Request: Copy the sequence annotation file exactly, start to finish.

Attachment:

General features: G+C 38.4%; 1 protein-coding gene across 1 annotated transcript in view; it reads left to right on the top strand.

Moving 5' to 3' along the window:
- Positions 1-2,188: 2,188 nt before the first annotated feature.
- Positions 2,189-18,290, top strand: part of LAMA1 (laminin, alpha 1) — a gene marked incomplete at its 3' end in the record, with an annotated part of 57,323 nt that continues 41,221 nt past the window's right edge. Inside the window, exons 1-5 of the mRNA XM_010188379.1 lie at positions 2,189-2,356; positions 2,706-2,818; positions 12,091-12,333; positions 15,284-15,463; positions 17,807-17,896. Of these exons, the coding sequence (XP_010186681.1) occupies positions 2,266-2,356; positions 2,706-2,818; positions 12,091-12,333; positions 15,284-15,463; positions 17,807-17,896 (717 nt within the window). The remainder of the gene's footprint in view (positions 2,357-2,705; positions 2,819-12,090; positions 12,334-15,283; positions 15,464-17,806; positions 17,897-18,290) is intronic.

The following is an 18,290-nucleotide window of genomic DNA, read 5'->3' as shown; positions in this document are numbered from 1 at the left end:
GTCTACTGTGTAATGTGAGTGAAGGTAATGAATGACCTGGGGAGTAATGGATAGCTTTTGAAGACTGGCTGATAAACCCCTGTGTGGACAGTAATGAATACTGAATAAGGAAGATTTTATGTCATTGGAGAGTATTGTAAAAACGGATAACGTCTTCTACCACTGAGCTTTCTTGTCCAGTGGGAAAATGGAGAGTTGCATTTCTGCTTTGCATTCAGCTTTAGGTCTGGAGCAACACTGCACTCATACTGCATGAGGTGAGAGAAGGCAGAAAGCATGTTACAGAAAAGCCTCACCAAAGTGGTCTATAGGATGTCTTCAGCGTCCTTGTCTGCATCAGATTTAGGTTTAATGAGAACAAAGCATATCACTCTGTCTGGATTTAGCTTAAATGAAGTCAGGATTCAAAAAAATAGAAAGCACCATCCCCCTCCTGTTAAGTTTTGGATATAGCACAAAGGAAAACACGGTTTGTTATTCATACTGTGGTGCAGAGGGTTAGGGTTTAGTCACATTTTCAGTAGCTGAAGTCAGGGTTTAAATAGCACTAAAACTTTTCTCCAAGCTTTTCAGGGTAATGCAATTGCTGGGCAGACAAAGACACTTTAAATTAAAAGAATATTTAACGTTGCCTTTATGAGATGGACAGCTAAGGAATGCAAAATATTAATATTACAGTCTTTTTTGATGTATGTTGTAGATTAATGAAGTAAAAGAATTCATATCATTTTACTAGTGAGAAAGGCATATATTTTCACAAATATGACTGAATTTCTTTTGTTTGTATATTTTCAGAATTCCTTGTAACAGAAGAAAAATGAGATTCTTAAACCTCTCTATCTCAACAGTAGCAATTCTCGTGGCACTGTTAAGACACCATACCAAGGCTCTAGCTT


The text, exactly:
General features: G+C 38.4%; 1 protein-coding gene across 1 annotated transcript in view; it reads left to right on the top strand.

Moving 5' to 3' along the window:
- Positions 1-2,188: 2,188 nt before the first annotated feature.
- Positions 2,189-18,290, top strand: part of LAMA1 (laminin, alpha 1) — a gene marked incomplete at its 3' end in the record, with an annotated part of 57,323 nt that continues 41,221 nt past the window's right edge. Inside the window, exons 1-5 of the mRNA XM_010188379.1 lie at positions 2,189-2,356; positions 2,706-2,818; positions 12,091-12,333; positions 15,284-15,463; positions 17,807-17,896. Of these exons, the coding sequence (XP_010186681.1) occupies positions 2,266-2,356; positions 2,706-2,818; positions 12,091-12,333; positions 15,284-15,463; positions 17,807-17,896 (717 nt within the window). The remainder of the gene's footprint in view (positions 2,357-2,705; positions 2,819-12,090; positions 12,334-15,283; positions 15,464-17,806; positions 17,897-18,290) is intronic.

The following is an 18,290-nucleotide window of genomic DNA, read 5'->3' as shown; positions in this document are numbered from 1 at the left end:
GTCTACTGTGTAATGTGAGTGAAGGTAATGAATGACCTGGGGAGTAATGGATAGCTTTTGAAGACTGGCTGATAAACCCCTGTGTGGACAGTAATGAATACTGAATAAGGAAGATTTTATGTCATTGGAGAGTATTGTAAAAACGGATAACGTCTTCTACCACTGAGCTTTCTTGTCCAGTGGGAAAATGGAGAGTTGCATTTCTGCTTTGCATTCAGCTTTAGGTCTGGAGCAACACTGCACTCATACTGCATGAGGTGAGAGAAGGCAGAAAGCATGTTACAGAAAAGCCTCACCAAAGTGGTCTATAGGATGTCTTCAGCGTCCTTGTCTGCATCAGATTTAGGTTTAATGAGAACAAAGCATATCACTCTGTCTGGATTTAGCTTAAATGAAGTCAGGATTCAAAAAAATAGAAAGCACCATCCCCCTCCTGTTAAGTTTTGGATATAGCACAAAGGAAAACACGGTTTGTTATTCATACTGTGGTGCAGAGGGTTAGGGTTTAGTCACATTTTCAGTAGCTGAAGTCAGGGTTTAAATAGCACTAAAACTTTTCTCCAAGCTTTTCAGGGTAATGCAATTGCTGGGCAGACAAAGACACTTTAAATTAAAAGAATATTTAACGTTGCCTTTATGAGATGGACAGCTAAGGAATGCAAAATATTAATATTACAGTCTTTTTTGATGTATGTTGTAGATTAATGAAGTAAAAGAATTCATATCATTTTACTAGTGAGAAAGGCATATATTTTCACAAATATGACTGAATTTCTTTTGTTTGTATATTTTCAGAATTCCTTGTAACAGAAGAAAAATGAGATTCTTAAACCTCTCTATCTCAACAGTAGCAATTCTCGTGGCACTGTTAAGACACCATACCAAGGCTCTAGCTT